PayJay Productions, Inc. was the company James Dewitt “J Dilla” Yancey founded in 2001 to house his production company and his publishing company. But it was also a symbolic move: PayJay was a sign that the maverick producer then known as Jay Dee would see his individual goals in music industry realized, and he would get paid in the process.
The Estate of James Yancey has revived PayJay as a functioning imprint, and is announcing its release of J Dilla’s long lost vocal album, The Diary. The Estate of James Yancey is administered by attorney Alex Borden and overseen by the Probate Court of the State of California on behalf of Yancey’s four heirs – his mother, Maureen “Madukes” Yancey, his brother John “Illa J” Yancey and his two daughters, Ja’Mya Yancey and Ty-monae Whitlow.
“Anthem” and “Trucks” were two of the songs J Dilla recorded in late 2001 and early 2002 as he put the finishing touches on what was supposed to be an album featuring his raps over production by the likes of Madlib, Pete Rock, Nottz, House Shoes, Karriem Riggins and others. These two tracks, however, were produced by Dilla himself.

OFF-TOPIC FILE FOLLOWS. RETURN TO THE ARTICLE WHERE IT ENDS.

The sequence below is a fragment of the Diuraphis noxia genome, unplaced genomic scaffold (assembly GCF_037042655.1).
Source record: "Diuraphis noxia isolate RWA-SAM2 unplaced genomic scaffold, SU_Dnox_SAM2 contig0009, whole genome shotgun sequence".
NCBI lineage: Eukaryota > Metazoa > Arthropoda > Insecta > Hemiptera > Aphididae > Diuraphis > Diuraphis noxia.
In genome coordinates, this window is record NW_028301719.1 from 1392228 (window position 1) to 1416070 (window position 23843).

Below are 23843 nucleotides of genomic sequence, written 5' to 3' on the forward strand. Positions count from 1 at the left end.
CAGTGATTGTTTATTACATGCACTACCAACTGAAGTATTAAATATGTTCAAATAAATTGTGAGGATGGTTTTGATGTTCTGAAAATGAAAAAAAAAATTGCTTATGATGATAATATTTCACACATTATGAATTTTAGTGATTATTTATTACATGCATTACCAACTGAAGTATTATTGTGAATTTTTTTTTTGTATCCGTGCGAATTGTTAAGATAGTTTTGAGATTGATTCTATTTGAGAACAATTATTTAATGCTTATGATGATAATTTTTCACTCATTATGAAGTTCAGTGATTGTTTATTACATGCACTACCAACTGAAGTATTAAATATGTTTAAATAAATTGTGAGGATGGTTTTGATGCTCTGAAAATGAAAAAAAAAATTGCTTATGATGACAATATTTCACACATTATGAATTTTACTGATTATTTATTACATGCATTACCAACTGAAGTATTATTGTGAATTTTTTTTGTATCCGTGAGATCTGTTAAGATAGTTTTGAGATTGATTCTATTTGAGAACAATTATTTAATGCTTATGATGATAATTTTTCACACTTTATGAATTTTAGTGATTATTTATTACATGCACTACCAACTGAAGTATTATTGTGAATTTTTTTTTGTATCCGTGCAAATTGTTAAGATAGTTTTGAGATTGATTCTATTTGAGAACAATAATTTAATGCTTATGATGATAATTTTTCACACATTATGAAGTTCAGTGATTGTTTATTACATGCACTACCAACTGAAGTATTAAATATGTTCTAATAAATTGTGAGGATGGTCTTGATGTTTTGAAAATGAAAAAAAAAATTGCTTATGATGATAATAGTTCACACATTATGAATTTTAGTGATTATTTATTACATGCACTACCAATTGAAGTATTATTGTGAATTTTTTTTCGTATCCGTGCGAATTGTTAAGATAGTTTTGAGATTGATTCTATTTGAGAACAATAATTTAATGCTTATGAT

These tracks come straight from multi-track masters found on 2-inch tape shortly after Dilla’s passing in 2006. These songs have been mixed by engineer Dave Cooley, who worked extensively with Dilla during his years in Los Angeles. Using Dilla’s original demo mixes as his guide, Cooley attempted to finalize Dilla’s vision for these tracks, while keeping all of the elements that Dilla had in place in his original demos present.
Rounding out this 12″ is Dilla’s original mix of “Trucks” discovered as a two-track demo mix. We’ve included this mix as it features an alternate version of Dilla’s vocals and a third verse not found on Dilla’s final sessions for this song.
The first press of this 12″ features clear vinyl atop an original Jeff Jank sleeve with art by Mason London and placed in a thick, fold-over plastic sleeve. Subsequent runs will not have the clear vinyl or the fold-over plastic sleeve.